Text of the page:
updated 3/12/2009 4:17:46 PM ET 2009-03-12T20:17:46

The state leads the nation in wind power, and now a group advocating for solar energy is pushing for Texas to tap into its sunshine.

California-based Vote Solar Initiative took out classified ads in several Texas newspapers this week, claiming solar energy could create 45,000 to 90,000 jobs across the state for electricians and engineers and in sales.

The ads, which the group said ran in The Midland Reporter-Telegram, the Abilene Reporter News, The Dallas Morning News and the Austin American-Statesman, urge readers to contact legislators to "ask for bold solar policies."

"You put the right policies in place, you get desirable results," said Adam Browning, executive director of the initiative. "Texas is an energy state. They know how to do energy."

Long known for its oil and natural gas production, Texas also has the most megawatts generated by wind in the U.S. As of Sept. 30, Texas had 6,297 megawatts installed, more than twice the 2,493 megawatts installed in California, the nation's No. 2 state.

Dozens of bills pending
A bipartisan group of legislators has filed dozens of bills aimed at the boosting the state's solar industry. They include bills that would offer rebates to consumers who install solar power and which address homeowner association rules and taxing issues.

Texas Sen. Leticia Van de Putte, D-San Antonio, authored SB600 which calls for 3,000 megawatts of solar energy to be online in Texas by 2020.

In an e-mail Tuesday, she said that for every megawatt of solar energy added, at least four jobs will be created.

"Making Texas a leader in solar energy is important not only for our environment, but also for our economy," she said. "Given the current state of our economy, we need to harness the power of the Texas sun and use it to power our economy as well."

The solar energy that could be harvested from just one acre of West Texas land equals 800 barrels of oil a year, according to the State Energy Conservation Office.

More bills are being filed daily, said Annie Carmichael, a Vote Solar Initiative spokeswoman.

"This is the solar session," she said.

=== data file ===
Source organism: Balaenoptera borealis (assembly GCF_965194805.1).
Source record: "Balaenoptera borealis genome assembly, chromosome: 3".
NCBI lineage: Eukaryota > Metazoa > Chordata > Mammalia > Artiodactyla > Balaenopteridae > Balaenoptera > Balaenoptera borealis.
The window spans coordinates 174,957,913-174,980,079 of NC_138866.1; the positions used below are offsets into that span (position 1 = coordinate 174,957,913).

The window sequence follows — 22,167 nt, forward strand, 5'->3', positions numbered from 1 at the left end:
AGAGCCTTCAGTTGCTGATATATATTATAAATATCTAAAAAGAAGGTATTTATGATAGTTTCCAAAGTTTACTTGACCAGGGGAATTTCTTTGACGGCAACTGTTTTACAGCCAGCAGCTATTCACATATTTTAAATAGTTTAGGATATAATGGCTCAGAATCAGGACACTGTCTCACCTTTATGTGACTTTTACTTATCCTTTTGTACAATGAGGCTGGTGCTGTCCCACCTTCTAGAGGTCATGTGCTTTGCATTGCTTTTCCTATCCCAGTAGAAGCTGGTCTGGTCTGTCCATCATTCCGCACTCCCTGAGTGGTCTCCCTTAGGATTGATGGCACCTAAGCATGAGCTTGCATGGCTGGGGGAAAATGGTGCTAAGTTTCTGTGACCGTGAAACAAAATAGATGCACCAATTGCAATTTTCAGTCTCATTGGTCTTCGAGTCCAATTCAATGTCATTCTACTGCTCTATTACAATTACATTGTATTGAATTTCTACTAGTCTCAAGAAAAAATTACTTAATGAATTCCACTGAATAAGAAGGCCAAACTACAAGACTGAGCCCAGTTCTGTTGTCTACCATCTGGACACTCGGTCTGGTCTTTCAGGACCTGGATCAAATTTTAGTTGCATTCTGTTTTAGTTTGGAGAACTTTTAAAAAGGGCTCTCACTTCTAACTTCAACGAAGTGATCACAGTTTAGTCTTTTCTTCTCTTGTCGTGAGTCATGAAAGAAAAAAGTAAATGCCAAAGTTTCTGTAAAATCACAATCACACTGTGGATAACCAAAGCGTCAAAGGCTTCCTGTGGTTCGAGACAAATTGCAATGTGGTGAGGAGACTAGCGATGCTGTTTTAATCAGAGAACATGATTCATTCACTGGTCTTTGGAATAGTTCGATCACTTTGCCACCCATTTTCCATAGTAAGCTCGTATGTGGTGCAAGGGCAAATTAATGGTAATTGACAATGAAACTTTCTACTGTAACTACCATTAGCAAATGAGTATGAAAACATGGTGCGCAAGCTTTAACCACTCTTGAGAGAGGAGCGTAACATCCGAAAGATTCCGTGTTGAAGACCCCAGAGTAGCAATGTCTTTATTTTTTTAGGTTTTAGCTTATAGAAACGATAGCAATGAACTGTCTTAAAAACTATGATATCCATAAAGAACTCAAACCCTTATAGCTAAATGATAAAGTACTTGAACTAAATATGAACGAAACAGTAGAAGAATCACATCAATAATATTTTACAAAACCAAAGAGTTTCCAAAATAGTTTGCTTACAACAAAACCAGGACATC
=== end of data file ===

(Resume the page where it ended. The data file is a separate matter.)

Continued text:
The nonprofit, grassroots group says the 90,000 jobs would be created if most of the circuitry, panels and other necessary components were manufactured in Texas.

The average impact of a 10-year solar rebate program would be an extra $1 a month addition to residential customers' bills, according to the initiative. Retail electric providers offer rebates to consumers who install solar at homes or businesses but "everybody pays because everyone benefits," Carmichael said.

Over the 10 years, the solar energy produced would mitigate more than 48 million tons of carbon dioxide, the equivalent of permanently removing 760,794 cars.

Austin utility has plans
One municipal electric utility in Austin is already stepping into solar power. Austin Energy will build a 30-megawatt solar plant that's scheduled for completion in 2010. It is expected to be one of the largest such plant in the U.S. and the sixth largest in the world.

The plant will remove 30,000 tons of carbon dioxide from the air per year and provide enough electricity to power 5,000 homes.

Steve Taylor, a spokesman for Austin-based Applied Materials, the world's largest maker of microchips for solar panels and the panels themselves, said the three-fourths of the jobs will be spread across Texas.

"You're creating little mom-and-pop stores all over Texas," he said. "It's not just where you make the panel."

Copyright 2009 The Associated Press. All rights reserved. This material may not be published, broadcast, rewritten or redistributed.

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